In a 15th-century feudal village, a woman is accused of witchcraft and put to death. Her beautiful older daughter knows the real reason for the execution lies in the lord's sexual desire ...
See full summary »
A journalist takes a bet that he can spend the night in a haunted castle on All Hallow's Eve. During his stay, he bears witness to the castle's gruesome past coming to life before him, and falls in with a beautiful female ghost.
An attorney arrives at a castle to settle the estate of its recently deceased owner. The owner's wife and daughter reveal that he was someone who was able to summon the souls of ancient ... See full summary »
At the end of the 19th century, in a little Italian village by a lake an old statue is recovered. Soon a series of crimes start and the superstitious people of the village believe that the ... See full summary »
In 19th century Holland, a professor of fine arts and an unlicensed surgeon run a secret lab where the professor's ill daughter receives blood-transfusions from kidnapped female victims who posthumously become macabre art.
In a 15th-century feudal village, a woman is accused of witchcraft and put to death. Her beautiful older daughter knows the real reason for the execution lies in the lord's sexual desire for her mother. After confronting the lord on the matter, she, too, is killed. A much younger daughter is spared and taken in by her mother's killers. Once she is of age, as a horrible, deadly plague sweeps the land, she marries the lord's worthless son. Then, during a brutal thunderstorm, the older daughter mysteriously reappears and begins to avenge her mother's death.Written by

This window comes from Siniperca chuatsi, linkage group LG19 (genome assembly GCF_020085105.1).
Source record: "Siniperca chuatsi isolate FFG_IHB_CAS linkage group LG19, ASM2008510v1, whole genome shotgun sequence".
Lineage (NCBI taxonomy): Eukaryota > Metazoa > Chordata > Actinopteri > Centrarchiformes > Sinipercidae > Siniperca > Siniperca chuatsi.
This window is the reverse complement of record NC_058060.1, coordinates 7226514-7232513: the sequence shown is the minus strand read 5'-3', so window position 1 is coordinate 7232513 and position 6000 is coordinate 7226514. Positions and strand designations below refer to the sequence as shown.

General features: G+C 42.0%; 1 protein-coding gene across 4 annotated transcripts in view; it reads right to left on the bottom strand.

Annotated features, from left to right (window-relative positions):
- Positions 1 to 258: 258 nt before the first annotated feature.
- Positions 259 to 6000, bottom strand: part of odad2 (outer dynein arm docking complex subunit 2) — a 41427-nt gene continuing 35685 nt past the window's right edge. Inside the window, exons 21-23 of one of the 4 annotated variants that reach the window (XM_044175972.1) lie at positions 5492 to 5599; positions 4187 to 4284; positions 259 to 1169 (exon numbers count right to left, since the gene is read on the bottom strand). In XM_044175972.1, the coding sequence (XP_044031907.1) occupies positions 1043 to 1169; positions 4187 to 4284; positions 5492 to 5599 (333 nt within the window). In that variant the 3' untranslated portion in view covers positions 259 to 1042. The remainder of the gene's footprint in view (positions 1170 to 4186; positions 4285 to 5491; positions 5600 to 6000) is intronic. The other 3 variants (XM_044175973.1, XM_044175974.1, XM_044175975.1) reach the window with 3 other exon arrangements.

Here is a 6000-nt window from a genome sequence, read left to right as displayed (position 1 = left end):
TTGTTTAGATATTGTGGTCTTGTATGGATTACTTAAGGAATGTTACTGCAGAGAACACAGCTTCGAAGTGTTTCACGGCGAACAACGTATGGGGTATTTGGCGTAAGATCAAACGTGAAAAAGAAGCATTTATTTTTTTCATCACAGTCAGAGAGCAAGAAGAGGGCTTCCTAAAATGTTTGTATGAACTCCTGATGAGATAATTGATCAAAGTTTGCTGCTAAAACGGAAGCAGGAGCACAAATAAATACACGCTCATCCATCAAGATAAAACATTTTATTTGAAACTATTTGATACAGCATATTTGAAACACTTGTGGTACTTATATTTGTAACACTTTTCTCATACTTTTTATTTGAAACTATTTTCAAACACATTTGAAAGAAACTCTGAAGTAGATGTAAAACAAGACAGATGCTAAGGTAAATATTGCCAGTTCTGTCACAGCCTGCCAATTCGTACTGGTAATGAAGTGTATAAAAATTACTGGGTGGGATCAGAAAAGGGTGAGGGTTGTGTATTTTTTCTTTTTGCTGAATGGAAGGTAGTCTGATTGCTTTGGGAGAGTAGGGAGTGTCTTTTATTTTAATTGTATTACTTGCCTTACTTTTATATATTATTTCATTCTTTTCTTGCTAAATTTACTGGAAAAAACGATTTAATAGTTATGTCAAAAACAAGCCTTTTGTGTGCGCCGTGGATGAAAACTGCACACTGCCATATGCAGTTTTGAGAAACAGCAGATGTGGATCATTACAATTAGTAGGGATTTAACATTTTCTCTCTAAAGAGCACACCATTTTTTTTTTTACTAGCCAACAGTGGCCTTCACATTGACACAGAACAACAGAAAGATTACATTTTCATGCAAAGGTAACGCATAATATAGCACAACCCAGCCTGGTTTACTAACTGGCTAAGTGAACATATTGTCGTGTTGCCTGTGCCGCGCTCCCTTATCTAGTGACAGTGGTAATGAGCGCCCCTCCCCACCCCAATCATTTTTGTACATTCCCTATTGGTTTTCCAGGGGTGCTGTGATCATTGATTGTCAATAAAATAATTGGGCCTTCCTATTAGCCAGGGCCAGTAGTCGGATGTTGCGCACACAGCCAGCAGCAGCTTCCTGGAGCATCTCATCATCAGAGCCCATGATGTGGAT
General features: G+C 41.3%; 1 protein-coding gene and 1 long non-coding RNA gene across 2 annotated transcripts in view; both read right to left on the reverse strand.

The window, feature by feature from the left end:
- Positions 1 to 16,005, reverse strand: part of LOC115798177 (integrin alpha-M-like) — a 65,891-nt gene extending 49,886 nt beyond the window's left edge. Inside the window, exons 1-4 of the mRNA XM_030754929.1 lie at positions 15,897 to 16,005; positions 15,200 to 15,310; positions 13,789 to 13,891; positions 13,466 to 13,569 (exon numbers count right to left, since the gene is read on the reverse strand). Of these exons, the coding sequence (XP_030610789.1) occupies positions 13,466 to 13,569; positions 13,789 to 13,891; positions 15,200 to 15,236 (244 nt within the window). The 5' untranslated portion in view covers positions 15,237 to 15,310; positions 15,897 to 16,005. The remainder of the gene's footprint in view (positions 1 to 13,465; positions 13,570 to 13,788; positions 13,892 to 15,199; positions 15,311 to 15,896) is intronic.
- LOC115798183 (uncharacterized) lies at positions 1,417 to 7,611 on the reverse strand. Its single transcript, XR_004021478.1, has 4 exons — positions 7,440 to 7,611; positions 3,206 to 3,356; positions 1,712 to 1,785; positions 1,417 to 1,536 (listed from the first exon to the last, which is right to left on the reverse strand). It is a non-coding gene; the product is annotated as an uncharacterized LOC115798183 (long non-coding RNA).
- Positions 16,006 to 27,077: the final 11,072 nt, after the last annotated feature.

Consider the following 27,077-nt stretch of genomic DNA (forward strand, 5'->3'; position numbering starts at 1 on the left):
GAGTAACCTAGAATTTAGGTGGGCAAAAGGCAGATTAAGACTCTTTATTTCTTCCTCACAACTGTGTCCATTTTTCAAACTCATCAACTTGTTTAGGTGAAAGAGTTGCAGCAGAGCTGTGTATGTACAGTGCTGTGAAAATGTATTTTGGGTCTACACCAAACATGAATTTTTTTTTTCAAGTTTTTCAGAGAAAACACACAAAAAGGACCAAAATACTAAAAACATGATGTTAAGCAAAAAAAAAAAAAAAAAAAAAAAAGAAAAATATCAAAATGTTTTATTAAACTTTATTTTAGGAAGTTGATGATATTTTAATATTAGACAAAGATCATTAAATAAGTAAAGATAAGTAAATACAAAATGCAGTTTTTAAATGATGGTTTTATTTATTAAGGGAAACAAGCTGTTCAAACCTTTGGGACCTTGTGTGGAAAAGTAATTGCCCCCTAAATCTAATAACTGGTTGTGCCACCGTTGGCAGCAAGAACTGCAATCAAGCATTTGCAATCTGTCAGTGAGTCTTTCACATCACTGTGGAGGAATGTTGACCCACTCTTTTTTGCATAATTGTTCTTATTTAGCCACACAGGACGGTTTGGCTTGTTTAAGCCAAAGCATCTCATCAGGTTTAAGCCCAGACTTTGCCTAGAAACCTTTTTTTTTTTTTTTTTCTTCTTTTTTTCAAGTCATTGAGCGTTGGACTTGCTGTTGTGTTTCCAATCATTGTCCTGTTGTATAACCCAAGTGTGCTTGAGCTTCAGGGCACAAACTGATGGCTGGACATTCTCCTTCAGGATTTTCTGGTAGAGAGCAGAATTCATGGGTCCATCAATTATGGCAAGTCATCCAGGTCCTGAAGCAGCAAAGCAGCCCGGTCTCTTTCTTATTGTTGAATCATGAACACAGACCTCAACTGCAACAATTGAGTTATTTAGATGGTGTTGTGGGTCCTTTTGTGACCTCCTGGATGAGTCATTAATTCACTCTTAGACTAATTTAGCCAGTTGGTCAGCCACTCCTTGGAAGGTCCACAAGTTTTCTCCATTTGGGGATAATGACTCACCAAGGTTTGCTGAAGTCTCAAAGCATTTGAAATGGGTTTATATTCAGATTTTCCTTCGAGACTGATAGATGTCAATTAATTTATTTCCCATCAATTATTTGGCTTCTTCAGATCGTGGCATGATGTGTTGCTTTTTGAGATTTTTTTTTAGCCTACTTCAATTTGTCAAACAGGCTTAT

Dean Harris <firstname.lastname@example.org>
Burning witches, Barbara Steele, creepy castles, and ghosts - What more could you ask for?
A woman is burned for being a witch. Her daughter, Helen Karnstein (Barbara Steele) vows revenge, but is pushed off a cliff before she can carry it out. The younger sister, Elizabeth (Halina Zalewska), grows up and is forced to marry the man who framed her mother. Then one stormy night, Helen rises from the grave. Elizabeth's husband immediately falls for Helen and together they plot to get rid of Elizabeth. Will Helen really help kill her sister, or is it part of a plot to finally get revenge for her mother's death?
If you're a fan of either Italian B&W ghost stories or Barbara Steele, there's a lot here to enjoy. There's just something about B&W that seems to work for me in a ghost story. B&W makes Gothic lookwell, more Gothic. Color never works as well for me with this kind of movie. The eerie passageways of the castle, the witch burning scene, and the dead corpses in the burial chamber are especially creepy in The Long Hair of Death. But my favorite scene, filmed in all its B&W glory, has to be Helen's appearance in the chapel after having been brought back from the dead. To quote Martha Stewart, "It's a good thing."
Barbara Steele made a boatload of horror films that I enjoy. In fact, she's in my all time favorite - Black Sunday. I have no way of knowing if this is true, but she appears to be having more fun with her role in The Long Hair of Death than I've noticed in some of her other movies. Regardless, there's no denying how mesmerizing she is here. It's impossible not to focus on her in every scene in which she appears.
I suppose I should give the usual warning to those more accustomed to the pace of modern horror. The Long Hair of Death is slow going. Those who require a killing or an explosion every five minutes should probably just skip it.
19 of 20 people found this review helpful.
Was this review helpful to you?
| Report this